Cultural Fear of Death, Part 3

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Cultural Fear of Death, Part 3

 …it is appointed for mortals to die once… Hebrews 9:27

Last week I reflected on the financial and emotional costs of dying. My conclusions were that (1) dying is expensive, (2) dying is emotionally trying, and (3) dying is even more expensive when death is prolonged for reasons other than for what can reasonably be expected to prolong a decent quality of life. There are at least two other types of costs, physical and spiritual, that I reflect upon below.

The physical costs of dying primarily have to do with the pain and suffering of the patient. No one wants a “cure” to be worse than the disease, but that appears to happen in some cases. Again, we must distinguish between treatments that have been shown to have a reasonable chance of prolonging a decent quality of life from those that have shown little reason for such optimism. We must also give some leeway in the case of experimental treatments that may not help the current patient, but which may provide important information for developing effective treatment protocols for future patients. Aside from those qualifying factors, the physical costs of avoiding death can be agonizing.

Surgery, chemotherapy, radiation therapy, and even physical therapy can be painful and disruptive, making it increasingly difficult for the patient to be present to the joys that might otherwise be available in their remaining days. The increasing acceptance of palliative and hospice care reflects the cultural shift to allowing those with terminal conditions to die as comfortably as possible without complicating the dying process with unnecessary, ineffective, and uncomfortable treatments.

Unfortunately, many providers feel forced into practicing defensive medicine, which is the practice of doing everything possible to extend the life of a patient, regardless of its expected efficacy. This is particularly prevalent in emergency medicine. Defensive medicine has evolved from an overly aggressive legal system where providers can be sued for enormous sums of money for not ordering every possible treatment option. Our cultural fear of death muddies the waters here. For example, if a certain terminal condition has been shown to respond positively in 1% of the cases where a certain treatment is attempted, should all patients receive that treatment? What if the percentage is 5%? 15%? What if the patient is over a certain age or has other serious health issues? What if the treatment’s price is over $100,000? These are cultural and ethical issues without firm guidelines or clear answers. They are also ripe fodder for patient families and their attorneys to accuse health providers of unreasonably hastening death.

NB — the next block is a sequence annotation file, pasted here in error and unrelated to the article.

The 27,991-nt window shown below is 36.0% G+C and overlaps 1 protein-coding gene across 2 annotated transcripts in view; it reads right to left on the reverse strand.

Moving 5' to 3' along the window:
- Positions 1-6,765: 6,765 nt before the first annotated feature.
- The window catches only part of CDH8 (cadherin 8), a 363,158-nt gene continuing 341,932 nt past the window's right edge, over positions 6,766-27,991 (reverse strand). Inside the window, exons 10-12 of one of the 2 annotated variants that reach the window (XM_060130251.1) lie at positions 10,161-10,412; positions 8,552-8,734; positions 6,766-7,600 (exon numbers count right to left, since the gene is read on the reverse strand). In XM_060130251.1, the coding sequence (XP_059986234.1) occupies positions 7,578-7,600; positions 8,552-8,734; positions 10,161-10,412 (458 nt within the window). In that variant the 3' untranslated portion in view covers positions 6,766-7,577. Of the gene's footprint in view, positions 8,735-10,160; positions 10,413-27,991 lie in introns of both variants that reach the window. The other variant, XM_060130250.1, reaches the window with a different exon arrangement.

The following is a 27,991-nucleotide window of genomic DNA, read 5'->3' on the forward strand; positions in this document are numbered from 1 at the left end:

The largest physical costs of prolonging life in the face of death accrue to the patients, who in many cases are not deemed competent to participate in decision-making about their care because they are unconscious or in a medication-induced, altered state of consciousness.

The spiritual costs of prolonging life, like the emotional costs, are impossible to quantify. They are largely dependent on the spiritual grounding of the patient and the patient’s loved ones. Those with no belief in an afterlife may prefer to extend life at any financial, emotional, or physical cost. Atheists and others with a this-is-all-there-is mentality view death as annihilation and will likely desire to extend this life until annihilation becomes preferable to the pain and suffering of continuing to live.

In some religious belief systems, death under certain conditions such as martyrdom, is preferable to this life. For such believers the underlying motivation is to get to the afterlife as opposed to extending this life. For Christians, the death and resurrection of Jesus the Christ is intended to show, among other things, that there is nothing to fear from death – that we die and are resurrected into a new life. Numerous scriptural passages affirm this message. In addition, we see death and rebirth continuously in the world around us, as well as in our own lives. The evidence is everywhere – in the springtime, in each new day, in the regeneration of cells in our bodies. God ordered creation such that there should be no fear of death because it is always followed by rebirth. Physical forms die, but the essence lives on. In that sense, an unreasonable fear of death can reflect a lack of faith.

Our culture sends the message that death is to be avoided at all costs. It is a message we absorb at an early age. One of the key lessons of initiation rites into adulthood, which were part of every culture until recent times, is that we are all going to die. Perhaps our cultural fear of death grew as those initiation rites died out. Our souls are immortal; our bodies are not.

This is the 29th in the series of Life Notes titled, If I Should Die Before I Wake. I invite your thoughts, insights, and feedback via email at ghildenbrand@sunflower.com, or through my website, www.ContemplatingGrace.com. At the website, you can also sign up to have these reflections delivered to your Inbox every Thursday morning, if you are not receiving them in another manner.

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